The United Nations invites everybody to Have THEIR say at the United Nations

The United Nations has launched in Madrid, with the support of Telefonica, the “HAVE YOUR SAY AT THE UNITED NATIONS” campaign, inviting everybody to participate in MY World, the UN global survey for a better world  (

 This innovative initiative invites all people to choose six areas of activity, from a total of 16, which, in their opinion, would represent a major improvement in their lives.  More than 1.5 million people in 194 countries have already voted - through the web, street surveys or on mobile devices – providing, for the first time, real-time information on people’s priorities for the future global development agenda, which is currently being discussed at the United Nations.


Up to now, the survey results reveal that the top priorities for voters to improve their lives are a good education, better healthcare, and better job opportunities. This strengthens the validity of the current Millennium Development Goals and places new issues on the global agenda.

Corinne Woods, Global Director of the Millennium Campaign stressed that “The especially striking message that emerges when we analyzed the data of MY World is that people, wherever they live in the world, want the same basic human rights ie health, education and work , and an honest and responsive government.”

“The MY World Survey aims to meet the real needs of citizens in all parts of the world and educate leaders about the leading priorities for developing programs and initiatives,” stated Alberto Andreu, Head of CSR & Reputation at Telefonica.

Globally, the “HAVE YOUR SAY AT THE UNITED NATIONS” campaign kicks off in Spain, in Madrid and Barcelona at the Telefonica Flagship stores, and at the Chamartin and Atocha train stations in Madrid, with the support of ADIF. The MY World podium is also installed in public spaces – to bring the initiative to the people.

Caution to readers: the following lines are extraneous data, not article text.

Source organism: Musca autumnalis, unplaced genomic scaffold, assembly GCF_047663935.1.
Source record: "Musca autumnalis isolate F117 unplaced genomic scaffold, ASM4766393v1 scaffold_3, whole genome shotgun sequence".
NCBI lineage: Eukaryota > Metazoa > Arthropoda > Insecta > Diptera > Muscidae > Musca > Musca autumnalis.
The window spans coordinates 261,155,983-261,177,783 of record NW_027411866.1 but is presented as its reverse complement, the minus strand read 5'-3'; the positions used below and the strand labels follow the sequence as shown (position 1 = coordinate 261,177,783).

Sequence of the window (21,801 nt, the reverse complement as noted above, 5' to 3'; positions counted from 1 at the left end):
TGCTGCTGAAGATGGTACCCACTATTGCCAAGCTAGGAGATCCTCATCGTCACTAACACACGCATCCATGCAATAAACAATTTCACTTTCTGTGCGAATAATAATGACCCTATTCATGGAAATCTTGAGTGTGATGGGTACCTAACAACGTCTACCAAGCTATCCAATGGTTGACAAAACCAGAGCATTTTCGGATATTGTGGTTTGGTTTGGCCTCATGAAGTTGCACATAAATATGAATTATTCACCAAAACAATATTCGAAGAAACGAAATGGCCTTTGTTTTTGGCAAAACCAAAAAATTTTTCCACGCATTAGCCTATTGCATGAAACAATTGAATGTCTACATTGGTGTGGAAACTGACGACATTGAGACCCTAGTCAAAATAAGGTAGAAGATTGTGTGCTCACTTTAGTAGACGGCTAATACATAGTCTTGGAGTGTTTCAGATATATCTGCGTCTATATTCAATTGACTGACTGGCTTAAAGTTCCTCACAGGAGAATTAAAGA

After Spain, it will be implemented in the rest of the world with the support of United Nations and its partners.

The campaign has been developed by the UN Millennium Campaign in Spain with the support of the Spanish Agency for International Development Cooperation (AECID).

To vote:

For up-to-date results:

The African Narrative

The UN Millennium Campaign and the UNDP Regional Service Centre in Africa have published Structural Transformation and the Challenge of Financing Africa’s post-2015 Development Agenda. The paper is a powerful synthesis of a 2-day forum of leading African thinkers, parliamentarians, civil society organizations hosted by the Pan-African Parliament in Midrand, Johannesburg, South Africa in order to develop a shared narrative of what the pos-2015 agenda should be about and how such an agenda should be financed, from an African perspective. For the post-2015 agenda to be relevant to Africa, it should  form an integral part of the African structural transformation vision, and Africans must drive such an agenda for Africans. Similar, Africa must plan from the outset how to finance such an agenda, relying substantially on mobilizing and using own domestic resources properly and managing external resources sensibly.

A new form of  global partnerships is necessary, one that is rooted in fairness and justice and basic respect and trust in Africa’s ability to put its own house in order.

Download full report

“Global Financial Crisis Forgotten Too Soon”

Read UN Millennium Campaign African Director, Charles Abugre, weekly column on international economic and development matters at Business Daily Africa.


THE ARRIVAL of 2014 marks the sixth year since Lehman Brothers Investment Bank of the United States was declared bankrupt – marking the beginning of what became the global financial meltdown.

Lehman brothers was the first high profile victim of the burst in the housing bubble – the packaging of housing loans (many of dubious quality – sub-prime) into securities that were traded and kept outside the balance sheets of banks in order for bankers to earn their bonuses.